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Carbonara Day


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#1 cinghiale

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Posted 06 April 2018 - 05:09 PM

Yes, there seems to be a day for everything. And yes, the origin stories of the thing being commemorated are often spurious or downright far-fetched. But this theory in today's Messagero caught my eye [my translation]: "According to Aidepi [Italian pasta-makers association], carbonara dates back to 1944, when Italian pasta was wedded with K-ration ingredients (powdered egg yolks [?] and bacon) that Americans brought with them when they landed several months earlier. It seems that K-rations take their name from Ancel Keys, who 'discovered' the Mediterranean diet a few years earlier." So, the GIs were the originators of carbonara AND pizza, apparently.

#2 Steve R.

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Posted 06 April 2018 - 08:06 PM

Yes, there seems to be a day for everything. And yes, the origin stories of the thing being commemorated are often spurious or downright far-fetched. But this theory in today's Messagero caught my eye [my translation]: "According to Aidepi [Italian pasta-makers association], carbonara dates back to 1944, when Italian pasta was wedded with K-ration ingredients (powdered egg yolks [?] and bacon) that Americans brought with them when they landed several months earlier. It seems that K-rations take their name from Ancel Keys, who 'discovered' the Mediterranean diet a few years earlier." So, the GIs were the originators of carbonara AND pizza, apparently.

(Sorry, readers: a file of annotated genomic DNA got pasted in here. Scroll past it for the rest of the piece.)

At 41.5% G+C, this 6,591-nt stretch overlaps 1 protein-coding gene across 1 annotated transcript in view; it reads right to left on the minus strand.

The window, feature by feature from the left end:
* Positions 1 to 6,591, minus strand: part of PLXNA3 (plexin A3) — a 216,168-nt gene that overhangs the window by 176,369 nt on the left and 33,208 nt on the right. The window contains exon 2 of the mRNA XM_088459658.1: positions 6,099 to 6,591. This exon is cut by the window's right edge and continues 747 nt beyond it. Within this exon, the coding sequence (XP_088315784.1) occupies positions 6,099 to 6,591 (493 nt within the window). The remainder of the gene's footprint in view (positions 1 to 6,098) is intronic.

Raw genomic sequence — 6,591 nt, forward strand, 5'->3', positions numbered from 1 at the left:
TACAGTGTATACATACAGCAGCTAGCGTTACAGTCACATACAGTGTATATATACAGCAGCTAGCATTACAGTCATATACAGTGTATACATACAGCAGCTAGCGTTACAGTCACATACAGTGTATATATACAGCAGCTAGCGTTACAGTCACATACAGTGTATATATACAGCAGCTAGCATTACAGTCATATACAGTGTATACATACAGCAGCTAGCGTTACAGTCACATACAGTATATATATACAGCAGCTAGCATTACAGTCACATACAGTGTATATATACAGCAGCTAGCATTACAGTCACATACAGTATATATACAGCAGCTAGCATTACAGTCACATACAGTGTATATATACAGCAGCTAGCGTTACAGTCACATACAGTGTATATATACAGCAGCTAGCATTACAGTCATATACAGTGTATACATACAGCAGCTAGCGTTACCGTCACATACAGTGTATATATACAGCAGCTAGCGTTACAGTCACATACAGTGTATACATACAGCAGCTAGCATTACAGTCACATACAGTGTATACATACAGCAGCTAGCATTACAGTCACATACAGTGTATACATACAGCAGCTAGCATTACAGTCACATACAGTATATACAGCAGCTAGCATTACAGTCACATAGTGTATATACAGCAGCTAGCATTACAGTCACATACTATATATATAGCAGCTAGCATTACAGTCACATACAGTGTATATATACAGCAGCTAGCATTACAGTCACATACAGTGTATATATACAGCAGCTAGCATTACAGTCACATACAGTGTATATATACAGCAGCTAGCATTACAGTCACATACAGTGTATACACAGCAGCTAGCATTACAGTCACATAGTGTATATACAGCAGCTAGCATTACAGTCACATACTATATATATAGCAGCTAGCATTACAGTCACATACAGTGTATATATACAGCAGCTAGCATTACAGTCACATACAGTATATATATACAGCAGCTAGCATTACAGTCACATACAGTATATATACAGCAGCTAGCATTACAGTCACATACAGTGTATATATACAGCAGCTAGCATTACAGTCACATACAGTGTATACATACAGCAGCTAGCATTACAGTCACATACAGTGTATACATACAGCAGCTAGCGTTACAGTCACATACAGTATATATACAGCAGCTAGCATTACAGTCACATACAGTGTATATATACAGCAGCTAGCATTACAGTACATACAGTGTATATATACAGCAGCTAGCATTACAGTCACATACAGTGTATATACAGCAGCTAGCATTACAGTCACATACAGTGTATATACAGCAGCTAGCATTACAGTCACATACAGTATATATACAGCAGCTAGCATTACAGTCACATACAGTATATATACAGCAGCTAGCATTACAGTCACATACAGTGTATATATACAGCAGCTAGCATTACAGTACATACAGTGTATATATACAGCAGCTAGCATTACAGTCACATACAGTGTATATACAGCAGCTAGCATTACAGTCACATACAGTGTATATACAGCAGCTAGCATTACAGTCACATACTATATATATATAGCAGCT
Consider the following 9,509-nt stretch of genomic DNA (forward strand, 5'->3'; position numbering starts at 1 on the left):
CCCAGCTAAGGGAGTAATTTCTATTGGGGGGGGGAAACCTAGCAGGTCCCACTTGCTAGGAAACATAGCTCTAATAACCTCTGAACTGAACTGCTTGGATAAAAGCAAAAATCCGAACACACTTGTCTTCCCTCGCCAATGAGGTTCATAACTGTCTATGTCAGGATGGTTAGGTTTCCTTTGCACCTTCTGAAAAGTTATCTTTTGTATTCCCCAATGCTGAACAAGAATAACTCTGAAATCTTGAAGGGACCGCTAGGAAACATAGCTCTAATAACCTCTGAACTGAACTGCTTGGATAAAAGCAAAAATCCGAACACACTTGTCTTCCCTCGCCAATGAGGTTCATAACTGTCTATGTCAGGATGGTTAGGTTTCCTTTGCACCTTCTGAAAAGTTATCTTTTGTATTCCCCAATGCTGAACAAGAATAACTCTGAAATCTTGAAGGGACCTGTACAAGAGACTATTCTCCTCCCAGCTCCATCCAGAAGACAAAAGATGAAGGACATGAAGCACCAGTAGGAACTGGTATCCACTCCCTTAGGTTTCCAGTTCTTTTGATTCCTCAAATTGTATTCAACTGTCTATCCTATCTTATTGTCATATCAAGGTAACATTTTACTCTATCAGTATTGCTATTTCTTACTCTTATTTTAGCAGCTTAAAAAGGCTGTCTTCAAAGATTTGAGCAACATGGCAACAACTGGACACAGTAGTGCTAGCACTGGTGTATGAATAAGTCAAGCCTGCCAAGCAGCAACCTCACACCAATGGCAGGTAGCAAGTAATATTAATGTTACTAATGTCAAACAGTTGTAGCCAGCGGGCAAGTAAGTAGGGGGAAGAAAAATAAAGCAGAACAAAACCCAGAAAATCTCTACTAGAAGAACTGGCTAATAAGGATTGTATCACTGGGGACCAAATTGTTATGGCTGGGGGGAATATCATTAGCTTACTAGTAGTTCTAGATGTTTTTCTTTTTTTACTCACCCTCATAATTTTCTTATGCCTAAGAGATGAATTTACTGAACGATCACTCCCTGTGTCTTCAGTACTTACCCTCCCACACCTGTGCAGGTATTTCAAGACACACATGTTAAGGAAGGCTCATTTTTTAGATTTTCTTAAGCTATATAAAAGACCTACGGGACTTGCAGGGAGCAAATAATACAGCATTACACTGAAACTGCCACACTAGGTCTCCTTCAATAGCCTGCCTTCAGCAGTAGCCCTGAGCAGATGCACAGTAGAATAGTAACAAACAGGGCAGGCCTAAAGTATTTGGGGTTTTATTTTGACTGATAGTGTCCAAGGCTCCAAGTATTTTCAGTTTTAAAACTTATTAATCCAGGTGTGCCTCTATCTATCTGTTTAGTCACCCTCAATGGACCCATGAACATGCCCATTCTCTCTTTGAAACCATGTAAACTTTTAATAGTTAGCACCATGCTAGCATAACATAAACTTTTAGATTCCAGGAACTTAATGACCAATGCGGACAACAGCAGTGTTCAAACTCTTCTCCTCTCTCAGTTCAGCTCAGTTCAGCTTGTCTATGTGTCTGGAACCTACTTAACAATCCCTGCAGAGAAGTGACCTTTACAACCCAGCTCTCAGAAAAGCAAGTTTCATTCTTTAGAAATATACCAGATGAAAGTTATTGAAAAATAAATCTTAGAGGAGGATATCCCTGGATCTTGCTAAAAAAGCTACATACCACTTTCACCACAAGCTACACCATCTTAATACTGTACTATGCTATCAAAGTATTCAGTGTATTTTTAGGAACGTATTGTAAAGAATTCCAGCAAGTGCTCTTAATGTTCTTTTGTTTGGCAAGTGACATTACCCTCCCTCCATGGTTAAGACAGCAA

But not, as I understand it, puttanesca.


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#3 Nathan

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Posted 06 April 2018 - 09:33 PM

We had a massive fight on this forum a decade ago over the origin of carbonara.  I was pitching the GI theory and some were adamantly opposed.  (Today, I don't have the foggiest clue.)


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#4 Orik

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Posted 06 April 2018 - 10:57 PM

And it remains as wrong now as it was then. (and the more people have it at Roscioli the less likely they are to believe it has anything to do with bacon and eggs)


sandwiches that are large and filling and do not contain tuna or prawns


#5 joethefoodie

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Posted 07 April 2018 - 04:40 PM

I may be a heretic, but I am not a big fan of carbonara, and have never ordered it, at Roscioli or anywhere else. Gricia, amatriciana, and cacio e pepe (but not Roscioli's either!) - sure.

 

Carbonara theory.

 

Clifford Wright



#6 Suzanne F

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Posted 07 April 2018 - 07:13 PM

I had a terrible version in Rome (Trastevere) many years ago. But it could just have been because it was the tail end of lunch, and they were not happy that we were there. Way undercooked spaghetti, curdled eggs.


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#7 Orik

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Posted 07 April 2018 - 08:34 PM

I may be a heretic, but I am not a big fan of carbonara, and have never ordered it, at Roscioli or anywhere else. Gricia, amatriciana, and cacio e pepe (but not Roscioli's either!) - sure.
 
Carbonara theory.
 
Clifford Wright


I was converted, and I'm not particularly into pasta

sandwiches that are large and filling and do not contain tuna or prawns